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Atmospheric Chemistry and Physics An interactive open-access journal of the European Geosciences Union
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Volume 18, issue 10 | Copyright
Atmos. Chem. Phys., 18, 6985-7000, 2018
https://doi.org/10.5194/acp-18-6985-2018
© Author(s) 2018. This work is distributed under
the Creative Commons Attribution 4.0 License.

Research article 18 May 2018

Research article | 18 May 2018

Particle-bound reactive oxygen species (PB-ROS) emissions and formation pathways in residential wood smoke under different combustion and aging conditions

Jun Zhou1,a, Peter Zotter2, Emily A. Bruns1, Giulia Stefenelli1, Deepika Bhattu1, Samuel Brown1,3, Amelie Bertrand1,4, Nicolas Marchand4, Houssni Lamkaddam1, Jay G. Slowik1, André S. H. Prévôt1, Urs Baltensperger1, Thomas Nussbaumer2, Imad El-Haddad1, and Josef Dommen1 Jun Zhou et al.
  • 1Laboratory of Atmospheric Chemistry, Paul Scherrer Institute, 5232 Villigen PSI, Switzerland
  • 2Lucerne University of Applied Sciences and Arts, Engineering and Architecture, Bioenergy Research, 6048 Horw, Switzerland
  • 3Institute for Atmospheric and Climate Science, ETH, Zurich, Switzerland
  • 4Aix Marseille Univ, CNRS, LCE, Marseille, France
  • anow at: Graduate School of Global Environmental Studies, Kyoto University, Kyoto, 606-8501, Japan

Abstract. Wood combustion emissions can induce oxidative stress in the human respiratory tract by reactive oxygen species (ROS) in the aerosol particles, which are emitted either directly or formed through oxidation in the atmosphere. To improve our understanding of the particle-bound ROS (PB-ROS) generation potential of wood combustion emissions, a suite of smog chamber (SC) and potential aerosol mass (PAM) chamber experiments were conducted under well-determined conditions for different combustion devices and technologies, different fuel types, operation methods, combustion regimes, combustion phases, and aging conditions. The PB-ROS content and the chemical properties of the aerosols were quantified by a novel ROS analyzer using the DCFH (2′,7′-dichlorofluorescin) assay and a high-resolution time-of-flight aerosol mass spectrometer (HR-ToF-AMS). For all eight combustion devices tested, primary PB-ROS concentrations substantially increased upon aging. The level of primary and aged PB-ROS emission factors (EFROS) were dominated by the combustion device (within different combustion technologies) and to a greater extent by the combustion regimes: the variability within one device was much higher than the variability of EFROS from different devices. Aged EFROS under bad combustion conditions were  ∼ 2–80 times higher than under optimum combustion conditions. EFROS from automatically operated combustion devices were on average 1 order of magnitude lower than those from manually operated devices, which indicates that automatic combustion devices operated at optimum conditions to achieve near-complete combustion should be employed to minimize PB-ROS emissions. The use of an electrostatic precipitator decreased the primary and aged ROS emissions by a factor of  ∼ 1.5 which is however still within the burn-to-burn variability. The parameters controlling the PB-ROS formation in secondary organic aerosol were investigated by employing a regression model, including the fractions of the mass-to-charge ratios mz 44 and 43 in secondary organic aerosol (SOA; f44 − SOA and f43 − SOA), the OH exposure, and the total organic aerosol mass. The regression model results of the SC and PAM chamber aging experiments indicate that the PB-ROS content in SOA seems to increase with the SOA oxidation state, which initially increases with OH exposure and decreases with the additional partitioning of semi-volatile components with lower PB-ROS content at higher OA concentrations, while further aging seems to result in a decay of PB-ROS. The results and the special data analysis methods deployed in this study could provide a model for PB-ROS analysis of further wood or other combustion studies investigating different combustion conditions and aging methods.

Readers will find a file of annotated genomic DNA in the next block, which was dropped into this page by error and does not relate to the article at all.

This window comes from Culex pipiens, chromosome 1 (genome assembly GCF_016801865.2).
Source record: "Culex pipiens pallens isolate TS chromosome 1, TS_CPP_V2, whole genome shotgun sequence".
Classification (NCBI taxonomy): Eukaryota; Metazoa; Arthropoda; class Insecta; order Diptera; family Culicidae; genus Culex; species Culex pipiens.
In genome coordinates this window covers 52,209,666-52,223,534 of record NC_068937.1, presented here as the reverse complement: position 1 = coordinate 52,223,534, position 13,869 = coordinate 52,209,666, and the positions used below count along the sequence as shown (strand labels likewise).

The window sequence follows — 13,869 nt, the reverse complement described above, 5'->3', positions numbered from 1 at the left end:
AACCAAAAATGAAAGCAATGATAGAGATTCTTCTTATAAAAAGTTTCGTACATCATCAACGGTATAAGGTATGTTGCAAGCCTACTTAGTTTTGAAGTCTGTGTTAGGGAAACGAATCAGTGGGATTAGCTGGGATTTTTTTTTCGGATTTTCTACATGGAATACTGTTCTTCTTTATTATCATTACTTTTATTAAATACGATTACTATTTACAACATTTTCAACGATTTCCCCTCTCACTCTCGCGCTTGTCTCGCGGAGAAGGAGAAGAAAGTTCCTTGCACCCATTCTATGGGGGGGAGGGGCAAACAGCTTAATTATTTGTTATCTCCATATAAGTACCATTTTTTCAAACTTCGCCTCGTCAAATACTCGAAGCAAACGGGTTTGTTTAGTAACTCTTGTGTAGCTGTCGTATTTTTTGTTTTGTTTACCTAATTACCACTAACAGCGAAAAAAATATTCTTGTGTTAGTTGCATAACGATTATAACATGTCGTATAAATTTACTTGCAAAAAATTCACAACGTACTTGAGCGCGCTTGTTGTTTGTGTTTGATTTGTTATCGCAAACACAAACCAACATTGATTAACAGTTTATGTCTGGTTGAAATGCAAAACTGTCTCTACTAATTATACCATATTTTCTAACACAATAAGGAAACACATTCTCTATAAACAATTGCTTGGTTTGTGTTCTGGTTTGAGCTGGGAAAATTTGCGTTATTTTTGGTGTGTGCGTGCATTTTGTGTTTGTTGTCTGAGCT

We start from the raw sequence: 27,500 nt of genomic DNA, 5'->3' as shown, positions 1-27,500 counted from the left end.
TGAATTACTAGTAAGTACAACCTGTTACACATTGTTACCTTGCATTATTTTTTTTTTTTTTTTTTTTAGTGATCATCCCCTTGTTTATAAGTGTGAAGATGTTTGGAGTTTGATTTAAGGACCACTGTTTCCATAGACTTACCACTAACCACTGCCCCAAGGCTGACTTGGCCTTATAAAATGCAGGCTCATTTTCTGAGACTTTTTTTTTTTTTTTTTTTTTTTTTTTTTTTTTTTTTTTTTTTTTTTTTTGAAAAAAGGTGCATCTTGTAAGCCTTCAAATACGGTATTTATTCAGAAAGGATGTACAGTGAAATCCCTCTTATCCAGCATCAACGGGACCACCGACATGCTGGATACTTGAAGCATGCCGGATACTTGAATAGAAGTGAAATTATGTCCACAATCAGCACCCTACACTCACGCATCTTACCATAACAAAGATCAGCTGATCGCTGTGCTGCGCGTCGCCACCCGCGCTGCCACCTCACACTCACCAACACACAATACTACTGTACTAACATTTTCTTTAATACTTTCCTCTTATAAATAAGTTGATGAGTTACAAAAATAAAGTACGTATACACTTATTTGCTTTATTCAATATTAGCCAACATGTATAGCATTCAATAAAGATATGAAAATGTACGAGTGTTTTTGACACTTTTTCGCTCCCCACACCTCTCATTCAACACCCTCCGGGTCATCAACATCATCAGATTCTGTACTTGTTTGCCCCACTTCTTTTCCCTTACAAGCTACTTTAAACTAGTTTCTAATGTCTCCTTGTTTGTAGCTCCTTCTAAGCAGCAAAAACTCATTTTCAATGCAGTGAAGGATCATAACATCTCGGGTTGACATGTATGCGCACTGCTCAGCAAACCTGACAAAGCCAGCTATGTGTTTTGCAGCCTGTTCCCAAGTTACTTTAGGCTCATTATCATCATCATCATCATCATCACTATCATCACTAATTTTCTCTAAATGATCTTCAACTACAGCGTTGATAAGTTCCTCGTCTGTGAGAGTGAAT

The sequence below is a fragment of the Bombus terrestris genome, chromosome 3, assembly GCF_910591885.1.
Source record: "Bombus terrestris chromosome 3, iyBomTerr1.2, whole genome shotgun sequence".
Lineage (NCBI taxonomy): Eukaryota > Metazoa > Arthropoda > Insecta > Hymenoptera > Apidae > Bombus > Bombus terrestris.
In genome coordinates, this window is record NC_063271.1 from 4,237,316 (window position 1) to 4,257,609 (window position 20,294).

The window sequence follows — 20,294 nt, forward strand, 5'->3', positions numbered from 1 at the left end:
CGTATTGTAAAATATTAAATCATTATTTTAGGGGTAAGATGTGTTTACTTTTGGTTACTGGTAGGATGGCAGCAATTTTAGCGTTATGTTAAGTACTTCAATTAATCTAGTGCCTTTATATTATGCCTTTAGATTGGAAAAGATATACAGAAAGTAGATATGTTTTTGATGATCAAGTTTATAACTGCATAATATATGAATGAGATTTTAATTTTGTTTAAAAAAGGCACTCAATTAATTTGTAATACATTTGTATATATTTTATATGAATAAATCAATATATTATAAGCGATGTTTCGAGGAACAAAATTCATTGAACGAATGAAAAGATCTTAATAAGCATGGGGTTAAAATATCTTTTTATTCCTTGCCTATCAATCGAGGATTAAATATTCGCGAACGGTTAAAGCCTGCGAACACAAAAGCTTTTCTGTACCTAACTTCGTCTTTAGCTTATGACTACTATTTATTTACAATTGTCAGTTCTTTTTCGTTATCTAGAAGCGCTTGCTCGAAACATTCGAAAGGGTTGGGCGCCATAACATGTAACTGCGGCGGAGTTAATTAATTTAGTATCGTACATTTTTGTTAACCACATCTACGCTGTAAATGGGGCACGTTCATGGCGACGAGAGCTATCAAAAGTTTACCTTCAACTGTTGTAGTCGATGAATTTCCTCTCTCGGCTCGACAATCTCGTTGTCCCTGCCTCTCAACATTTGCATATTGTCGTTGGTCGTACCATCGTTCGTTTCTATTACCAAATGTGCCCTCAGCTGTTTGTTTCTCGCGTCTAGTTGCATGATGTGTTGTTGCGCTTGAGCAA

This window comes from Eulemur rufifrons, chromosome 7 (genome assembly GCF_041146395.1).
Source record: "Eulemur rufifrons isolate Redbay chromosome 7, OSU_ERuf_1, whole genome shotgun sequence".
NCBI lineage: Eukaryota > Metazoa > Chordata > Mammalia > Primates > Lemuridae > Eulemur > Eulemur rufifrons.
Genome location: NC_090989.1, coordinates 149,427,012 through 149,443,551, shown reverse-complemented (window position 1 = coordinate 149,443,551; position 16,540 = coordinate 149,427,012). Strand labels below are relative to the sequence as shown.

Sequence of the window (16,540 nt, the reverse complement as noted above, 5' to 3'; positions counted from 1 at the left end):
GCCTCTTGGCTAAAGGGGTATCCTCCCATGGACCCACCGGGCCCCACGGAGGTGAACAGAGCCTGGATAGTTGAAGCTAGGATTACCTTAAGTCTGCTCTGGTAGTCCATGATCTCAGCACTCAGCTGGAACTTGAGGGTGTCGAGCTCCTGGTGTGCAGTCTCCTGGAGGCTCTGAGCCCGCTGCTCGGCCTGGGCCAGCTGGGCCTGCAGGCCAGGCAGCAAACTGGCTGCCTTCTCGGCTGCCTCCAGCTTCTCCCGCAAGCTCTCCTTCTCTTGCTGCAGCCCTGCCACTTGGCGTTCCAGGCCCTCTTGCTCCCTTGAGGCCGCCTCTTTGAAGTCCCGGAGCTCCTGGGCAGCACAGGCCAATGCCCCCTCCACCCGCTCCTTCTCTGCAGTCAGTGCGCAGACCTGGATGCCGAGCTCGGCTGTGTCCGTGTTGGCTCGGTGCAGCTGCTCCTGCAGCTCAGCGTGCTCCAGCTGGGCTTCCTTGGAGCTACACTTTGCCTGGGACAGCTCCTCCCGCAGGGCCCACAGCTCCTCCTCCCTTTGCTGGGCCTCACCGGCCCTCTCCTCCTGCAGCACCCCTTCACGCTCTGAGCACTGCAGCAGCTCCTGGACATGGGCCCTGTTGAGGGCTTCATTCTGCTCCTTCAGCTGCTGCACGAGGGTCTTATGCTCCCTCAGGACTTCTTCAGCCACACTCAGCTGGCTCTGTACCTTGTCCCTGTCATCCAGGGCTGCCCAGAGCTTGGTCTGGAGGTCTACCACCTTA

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We thoroughly studied the reactive oxygen species (ROS) generation potential of particulate wood combustion emissions, from different combustion technologies, fuel types, operation methods, combustion regimes and phases. ROS from automatically operated combustion devices under optimal conditions were much lower than those from manually operated appliances. We examined the impact of atmospheric aging on ROS content in SOA and determined the controlling parameters, by using an online ROS analyzer.
We thoroughly studied the reactive oxygen species (ROS) generation potential of particulate wood...
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